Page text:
Short for Hagglund, it is a Swedish all terain vehicle which we Aussies use to ground transport ourselves around Antartica. Not a bad piece of "kit" be it a little gutless. The AAD has a couple of versions with either a 4 or 6 cylinder Cummins Diesel. The new 4 cylinder is a turbo charged 3.9L common rail diesel with about 110KW. It's still a push rod engine. It is coupled to an auto transmission. It steers just like a car, and with the T bar auto, its very easy to drive.Very agricultural in design and comfort. It is supposed to float as well, but to be frank, you wouldn't place to much faith in it to stay afloat if you punched through some sea ice. All of our Hagg's are coupled to a trailer of some sort which have their own drive train. They articulate very well making them easy to back and track. Very low ground pressure, lower than a human, making them capable of traversing some pretty soft ground. However, they do bog, mainly because people don't do a foot inspection of unknown territory pior to proceeding. They do have a self recovery winch that can be plonked on either the front or rear.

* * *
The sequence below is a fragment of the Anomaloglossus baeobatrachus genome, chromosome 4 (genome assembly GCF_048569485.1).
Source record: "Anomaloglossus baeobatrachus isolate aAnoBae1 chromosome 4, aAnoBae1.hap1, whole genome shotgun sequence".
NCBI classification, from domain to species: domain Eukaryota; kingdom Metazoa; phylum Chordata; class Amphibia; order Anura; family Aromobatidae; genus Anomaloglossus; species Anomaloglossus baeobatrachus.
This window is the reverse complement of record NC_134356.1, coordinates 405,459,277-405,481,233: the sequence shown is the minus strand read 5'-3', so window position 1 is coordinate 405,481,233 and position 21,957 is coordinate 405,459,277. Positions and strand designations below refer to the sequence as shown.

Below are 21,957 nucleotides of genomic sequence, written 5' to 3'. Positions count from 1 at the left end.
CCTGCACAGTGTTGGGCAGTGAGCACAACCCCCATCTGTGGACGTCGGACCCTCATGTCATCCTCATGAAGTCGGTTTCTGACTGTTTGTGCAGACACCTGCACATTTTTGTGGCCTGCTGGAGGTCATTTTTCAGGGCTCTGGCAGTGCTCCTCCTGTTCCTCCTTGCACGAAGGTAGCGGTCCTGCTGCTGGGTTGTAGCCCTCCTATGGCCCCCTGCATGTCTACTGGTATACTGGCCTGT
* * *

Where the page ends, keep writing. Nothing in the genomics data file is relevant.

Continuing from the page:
They are equiped with GPS and Radar for navigation and have a variety of comms including HF radios. They can carry 4 personnel in the front and when equipped with a personnel carrier on the back, 6 more. The personnel in the back are very uncomfortable due to the lousy seats, wooden benches, and it's bloody cold. My advice, get in the front. Can be a little noicy in the front, but not unbearable. Ear muffs or plugs counter the noise if you find it's a little loud. The top allowable speed of 30km per hour ensures you have plenty of time to get a numb bum, so take little things like chocolate bars and or muesli bars to pig out on during your trip.